From an admittedly American perspective, us 'Seppos' (lighthearted Aussie rhyming slang for Americans…Yanks...septic tanks…) can only hope that the weather gods either deliver the light stuff or present a howling wind during Sunday’s medal race. Please stay tuned for the latest news from this class, as it unfurls.

Zhik Yachting 660x82Wildwind 2016 660x82PredictWind.com 2014

Related Articles

A Q&A with US Sailing’s Malcolm Page about the Sailing World Cup Miami
I spoke with Malcolm Page, US Sailing’s Olympic chief, about the team’s performance at the 2017 Sailing World Cup Miami I talked with Malcolm Page (AUS), a two-time Olympic gold medalist in the Men’s 470 class and the chief of Olympic sailing at US Sailing, to get his pulse on the team’s performance at the 2017 Sailing World Cup Miami and discuss some recent coaching changes within the Olympic-sailing program.
Posted on 20 Feb
America's Cup - Emirates Team NZ give first look at the pedaling AC50
Emirates Team New Zealand formally christened their new AC50 America's Cup Challenger on a rainy Auckland afternoon. Emirates Team New Zealand formally christened their new AC50 America's Cup Challenger on a rainy Auckland afternoon. The team has been sailing for the previous two days making news headlines after it was revealed in Sail-World.com that the AC50 would become only the second yacht in America's Cup history to use pedal power.
Posted on 16 Feb
America's Cup - Kiwis sign Olympic Cyclist for the Tour de Bermuda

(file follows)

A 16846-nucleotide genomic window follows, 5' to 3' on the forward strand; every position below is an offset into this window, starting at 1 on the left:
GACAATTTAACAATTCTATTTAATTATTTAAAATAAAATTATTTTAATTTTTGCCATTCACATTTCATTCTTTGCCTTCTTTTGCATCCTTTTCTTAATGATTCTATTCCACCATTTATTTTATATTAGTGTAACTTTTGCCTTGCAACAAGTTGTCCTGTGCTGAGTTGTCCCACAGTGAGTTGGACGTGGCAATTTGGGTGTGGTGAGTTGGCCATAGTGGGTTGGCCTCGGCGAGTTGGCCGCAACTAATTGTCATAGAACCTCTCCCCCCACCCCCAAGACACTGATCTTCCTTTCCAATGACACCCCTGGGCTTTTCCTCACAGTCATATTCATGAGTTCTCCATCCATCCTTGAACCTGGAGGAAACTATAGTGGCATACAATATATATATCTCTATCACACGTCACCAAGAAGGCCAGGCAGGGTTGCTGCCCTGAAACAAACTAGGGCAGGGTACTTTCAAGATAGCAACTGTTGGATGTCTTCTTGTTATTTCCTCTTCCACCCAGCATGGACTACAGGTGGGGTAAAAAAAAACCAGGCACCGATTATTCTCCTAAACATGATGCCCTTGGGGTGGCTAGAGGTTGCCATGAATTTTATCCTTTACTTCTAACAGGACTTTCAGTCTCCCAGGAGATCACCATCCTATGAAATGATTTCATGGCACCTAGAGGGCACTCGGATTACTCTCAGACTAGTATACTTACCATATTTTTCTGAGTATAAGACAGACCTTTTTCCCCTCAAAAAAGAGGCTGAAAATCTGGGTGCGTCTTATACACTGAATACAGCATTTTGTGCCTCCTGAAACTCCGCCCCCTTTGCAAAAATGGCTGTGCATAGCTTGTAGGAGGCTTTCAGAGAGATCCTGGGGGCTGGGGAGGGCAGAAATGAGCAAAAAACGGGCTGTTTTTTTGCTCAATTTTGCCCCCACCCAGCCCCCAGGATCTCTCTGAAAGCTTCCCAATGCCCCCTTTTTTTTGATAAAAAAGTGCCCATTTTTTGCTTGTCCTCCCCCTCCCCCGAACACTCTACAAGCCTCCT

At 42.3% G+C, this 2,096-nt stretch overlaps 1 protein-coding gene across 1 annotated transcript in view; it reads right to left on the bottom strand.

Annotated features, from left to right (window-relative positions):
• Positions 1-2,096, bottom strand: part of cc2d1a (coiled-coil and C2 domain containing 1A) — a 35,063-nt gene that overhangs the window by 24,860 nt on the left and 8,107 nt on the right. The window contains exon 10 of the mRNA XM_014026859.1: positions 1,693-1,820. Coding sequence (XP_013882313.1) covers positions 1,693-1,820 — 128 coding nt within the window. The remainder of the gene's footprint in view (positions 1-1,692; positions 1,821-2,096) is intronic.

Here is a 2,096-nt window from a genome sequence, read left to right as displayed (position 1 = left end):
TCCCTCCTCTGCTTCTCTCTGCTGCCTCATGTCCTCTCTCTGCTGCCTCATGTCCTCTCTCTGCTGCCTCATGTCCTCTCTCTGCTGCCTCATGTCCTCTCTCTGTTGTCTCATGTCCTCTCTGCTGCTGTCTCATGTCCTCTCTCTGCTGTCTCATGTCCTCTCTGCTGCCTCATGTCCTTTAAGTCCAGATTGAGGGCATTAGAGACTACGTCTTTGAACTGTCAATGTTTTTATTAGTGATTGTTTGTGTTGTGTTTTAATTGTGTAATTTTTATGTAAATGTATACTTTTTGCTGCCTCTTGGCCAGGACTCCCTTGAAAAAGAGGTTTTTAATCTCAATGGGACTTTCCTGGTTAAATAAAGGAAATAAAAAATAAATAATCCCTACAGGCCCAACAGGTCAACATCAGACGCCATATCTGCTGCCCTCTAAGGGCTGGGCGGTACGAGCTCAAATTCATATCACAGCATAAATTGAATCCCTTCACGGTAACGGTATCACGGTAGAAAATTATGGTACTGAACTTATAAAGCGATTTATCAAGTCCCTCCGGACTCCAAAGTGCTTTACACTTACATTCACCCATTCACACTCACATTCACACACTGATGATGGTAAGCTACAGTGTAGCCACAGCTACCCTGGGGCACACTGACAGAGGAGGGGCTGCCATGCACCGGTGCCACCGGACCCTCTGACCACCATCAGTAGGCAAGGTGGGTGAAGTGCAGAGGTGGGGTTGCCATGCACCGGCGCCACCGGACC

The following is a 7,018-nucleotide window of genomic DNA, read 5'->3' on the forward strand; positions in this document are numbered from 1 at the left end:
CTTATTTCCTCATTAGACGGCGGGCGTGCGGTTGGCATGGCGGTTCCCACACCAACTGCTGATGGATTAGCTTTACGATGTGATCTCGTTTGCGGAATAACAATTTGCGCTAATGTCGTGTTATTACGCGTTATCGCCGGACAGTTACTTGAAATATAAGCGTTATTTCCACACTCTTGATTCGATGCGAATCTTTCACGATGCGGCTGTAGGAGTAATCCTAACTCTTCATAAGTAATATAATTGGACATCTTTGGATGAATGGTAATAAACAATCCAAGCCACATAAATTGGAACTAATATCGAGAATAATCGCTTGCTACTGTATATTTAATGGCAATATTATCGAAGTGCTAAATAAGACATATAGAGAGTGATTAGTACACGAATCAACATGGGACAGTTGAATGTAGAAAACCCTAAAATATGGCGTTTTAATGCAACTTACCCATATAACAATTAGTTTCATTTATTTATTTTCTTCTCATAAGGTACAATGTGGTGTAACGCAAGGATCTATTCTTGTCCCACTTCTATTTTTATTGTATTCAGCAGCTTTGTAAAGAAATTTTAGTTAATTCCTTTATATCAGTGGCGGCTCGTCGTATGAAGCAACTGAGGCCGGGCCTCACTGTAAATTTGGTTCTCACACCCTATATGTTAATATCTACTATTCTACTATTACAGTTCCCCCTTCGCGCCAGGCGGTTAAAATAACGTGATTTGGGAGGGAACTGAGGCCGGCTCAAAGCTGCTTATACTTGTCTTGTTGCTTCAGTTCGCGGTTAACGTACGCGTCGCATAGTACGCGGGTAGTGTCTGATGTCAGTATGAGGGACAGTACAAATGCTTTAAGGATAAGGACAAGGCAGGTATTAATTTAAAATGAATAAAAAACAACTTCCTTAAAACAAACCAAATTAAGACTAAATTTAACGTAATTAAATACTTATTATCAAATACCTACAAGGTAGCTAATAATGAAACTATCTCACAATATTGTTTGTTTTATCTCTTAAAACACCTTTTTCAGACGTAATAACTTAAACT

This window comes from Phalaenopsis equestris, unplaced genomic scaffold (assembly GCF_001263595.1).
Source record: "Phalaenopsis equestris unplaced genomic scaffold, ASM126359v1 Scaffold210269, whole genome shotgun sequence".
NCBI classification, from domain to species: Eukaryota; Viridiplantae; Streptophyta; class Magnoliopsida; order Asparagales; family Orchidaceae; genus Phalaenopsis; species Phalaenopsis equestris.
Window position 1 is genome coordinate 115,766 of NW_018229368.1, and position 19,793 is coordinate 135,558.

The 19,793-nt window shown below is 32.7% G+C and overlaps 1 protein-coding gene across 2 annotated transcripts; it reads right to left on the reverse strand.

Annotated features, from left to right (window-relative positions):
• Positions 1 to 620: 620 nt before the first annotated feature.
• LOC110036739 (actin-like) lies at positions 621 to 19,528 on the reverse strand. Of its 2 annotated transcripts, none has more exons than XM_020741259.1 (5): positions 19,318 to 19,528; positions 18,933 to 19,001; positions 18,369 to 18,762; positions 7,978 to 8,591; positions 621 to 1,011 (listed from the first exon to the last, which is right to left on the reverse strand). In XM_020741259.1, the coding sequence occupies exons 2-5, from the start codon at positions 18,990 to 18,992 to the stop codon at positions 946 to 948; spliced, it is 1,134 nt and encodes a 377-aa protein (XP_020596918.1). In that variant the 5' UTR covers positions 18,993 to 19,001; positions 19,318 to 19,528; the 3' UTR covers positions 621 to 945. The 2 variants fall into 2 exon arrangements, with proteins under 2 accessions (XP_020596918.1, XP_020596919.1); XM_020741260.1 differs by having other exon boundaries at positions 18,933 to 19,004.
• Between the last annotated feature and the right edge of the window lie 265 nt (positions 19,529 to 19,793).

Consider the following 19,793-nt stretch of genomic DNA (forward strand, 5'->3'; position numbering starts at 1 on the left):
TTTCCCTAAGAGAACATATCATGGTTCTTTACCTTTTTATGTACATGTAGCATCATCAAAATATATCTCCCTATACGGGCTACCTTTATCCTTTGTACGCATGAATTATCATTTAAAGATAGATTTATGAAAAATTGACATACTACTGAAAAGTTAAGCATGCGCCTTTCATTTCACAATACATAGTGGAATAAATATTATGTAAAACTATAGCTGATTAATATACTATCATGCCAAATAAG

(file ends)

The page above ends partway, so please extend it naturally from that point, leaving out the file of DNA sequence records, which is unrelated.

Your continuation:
Ttop cyclist Simon van Velthooven, a 2012 Olympic Bronze cycling medallist had been signed by the America's Cup team Emirates Team New Zealand put in a second foiling display on Auckland's Waitemata harbour ahead of the official launching of their AC50 tomorrow. With brighter skies the cycling team took their places on the pedalstals and used leg power to provide the hydraulic pressure necessary to run the AC50's control systems for the foils and wingsail.
Posted on 15 Feb
A Q&A with Shawn Macking about the StPYC’s Sailing Center and OD fleet
I talked with Shawn Macking, the StPYC’s waterfront director, to learn how the club is getting more people out sailing. I caught up with Shawn Macking, waterfront director of the St. Petersburg Yacht Club, via email to learn more about the club’s Sailing Center, its hefty investment in a new fleet of ten J/70s, and how the StPYC is using this infrastructure to expose more people to the sport we all love.
Posted on 13 Feb
A Q&A with Karen Angle about the 2017 Conch Republic Cup race to Cuba
I caught up with Karen Angle, executive director of the Conch Republic Cup, to learn more about this exciting event. If you’re like me and have arrived at saturation with winter’s cold rain and snow, imagine racing to Cuba as part of a 13-day cross-cultural event that’s designed to lower barriers of entry at a time when some Americans see a need for taller walls. I caught up with Karen Angle, executive director of the Conch Republic Cup, to learn more about this exciting event and the adventures it affords.